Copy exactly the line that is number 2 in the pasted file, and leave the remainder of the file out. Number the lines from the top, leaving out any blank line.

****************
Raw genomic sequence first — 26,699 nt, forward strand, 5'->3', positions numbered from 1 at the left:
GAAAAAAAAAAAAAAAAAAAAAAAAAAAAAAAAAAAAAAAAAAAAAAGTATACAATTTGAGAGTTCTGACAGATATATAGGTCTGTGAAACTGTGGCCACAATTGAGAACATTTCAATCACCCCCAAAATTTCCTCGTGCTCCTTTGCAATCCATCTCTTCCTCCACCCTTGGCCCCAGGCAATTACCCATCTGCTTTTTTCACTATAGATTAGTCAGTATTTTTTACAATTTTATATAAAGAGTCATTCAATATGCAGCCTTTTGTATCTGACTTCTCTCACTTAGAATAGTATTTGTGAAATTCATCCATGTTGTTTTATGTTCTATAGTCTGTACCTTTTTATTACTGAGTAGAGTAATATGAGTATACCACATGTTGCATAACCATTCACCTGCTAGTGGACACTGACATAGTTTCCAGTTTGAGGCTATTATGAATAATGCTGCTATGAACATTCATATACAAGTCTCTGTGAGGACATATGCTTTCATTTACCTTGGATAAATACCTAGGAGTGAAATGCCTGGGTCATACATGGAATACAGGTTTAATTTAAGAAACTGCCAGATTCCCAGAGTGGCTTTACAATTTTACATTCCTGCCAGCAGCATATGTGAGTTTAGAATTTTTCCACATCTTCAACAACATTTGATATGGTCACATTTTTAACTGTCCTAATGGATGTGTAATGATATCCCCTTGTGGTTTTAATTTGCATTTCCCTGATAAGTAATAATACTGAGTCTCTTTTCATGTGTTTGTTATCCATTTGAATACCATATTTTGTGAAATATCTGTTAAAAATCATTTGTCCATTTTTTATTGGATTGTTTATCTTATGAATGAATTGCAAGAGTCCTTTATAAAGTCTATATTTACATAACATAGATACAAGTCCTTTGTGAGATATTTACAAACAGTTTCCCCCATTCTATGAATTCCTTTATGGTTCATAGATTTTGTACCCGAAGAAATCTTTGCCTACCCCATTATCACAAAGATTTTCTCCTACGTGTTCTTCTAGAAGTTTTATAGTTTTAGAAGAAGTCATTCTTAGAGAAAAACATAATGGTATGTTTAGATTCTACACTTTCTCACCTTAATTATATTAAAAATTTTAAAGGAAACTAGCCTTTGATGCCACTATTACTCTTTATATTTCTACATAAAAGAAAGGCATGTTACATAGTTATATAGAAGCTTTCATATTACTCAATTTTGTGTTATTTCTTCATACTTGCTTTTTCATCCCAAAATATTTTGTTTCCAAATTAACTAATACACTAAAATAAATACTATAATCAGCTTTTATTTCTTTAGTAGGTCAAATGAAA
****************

GAAAAAAAAAAAAAAAAAAAAAAAAAAAAAAAAAAAAAAAAAAAAAAGTATACAATTTGAGAGTTCTGACAGATATATAGGTCTGTGAAACTGTGGCCACAATTGAGAACATTTCAATCACCCCCAAAATTTCCTCGTGCTCCTTTGCAATCCATCTCTTCCTCCACCCTTGGCCCCAGGCAATTACCCATCTGCTTTTTTCACTATAGATTAGTCAGTATTTTTTACAATTTTATATAAAGAGTCATTCAATATGCAGCCTTTTGTATCTGACTTCTCTCACTTAGAATAGTATTTGTGAAATTCATCCATGTTGTTTTATGTTCTATAGTCTGTACCTTTTTATTACTGAGTAGAGTAATATGAGTATACCACATGTTGCATAACCATTCACCTGCTAGTGGACACTGACATAGTTTCCAGTTTGAGGCTATTATGAATAATGCTGCTATGAACATTCATATACAAGTCTCTGTGAGGACATATGCTTTCATTTACCTTGGATAAATACCTAGGAGTGAAATGCCTGGGTCATACATGGAATACAGGTTTAATTTAAGAAACTGCCAGATTCCCAGAGTGGCTTTACAATTTTACATTCCTGCCAGCAGCATATGTGAGTTTAGAATTTTTCCACATCTTCAACAACATTTGATATGGTCACATTTTTAACTGTCCTAATGGATGTGTAATGATATCCCCTTGTGGTTTTAATTTGCATTTCCCTGATAAGTAATAATACTGAGTCTCTTTTCATGTGTTTGTTATCCATTTGAATACCATATTTTGTGAAATATCTGTTAAAAATCATTTGTCCATTTTTTATTGGATTGTTTATCTTATGAATGAATTGCAAGAGTCCTTTATAAAGTCTATATTTACATAACATAGATACAAGTCCTTTGTGAGATATTTACAAACAGTTTCCCCCATTCTATGAATTCCTTTATGGTTCATAGATTTTGTACCCGAAGAAATCTTTGCCTACCCCATTATCACAAAGATTTTCTCCTACGTGTTCTTCTAGAAGTTTTATAGTTTTAGAAGAAGTCATTCTTAGAGAAAAACATAATGGTATGTTTAGATTCTACACTTTCTCACCTTAATTATATTAAAAATTTTAAAGGAAACTAGCCTTTGATGCCACTATTACTCTTTATATTTCTACATAAAAGAAAGGCATGTTACATAGTTATATAGAAGCTTTCATATTACTCAATTTTGTGTTATTTCTTCATACTTGCTTTTTCATCCCAAAATATTTTGTTTCCAAATTAACTAATACACTAAAATAAATACTATAATCAGCTTTTATTTCTTTAGTAGGTCAAATGAAA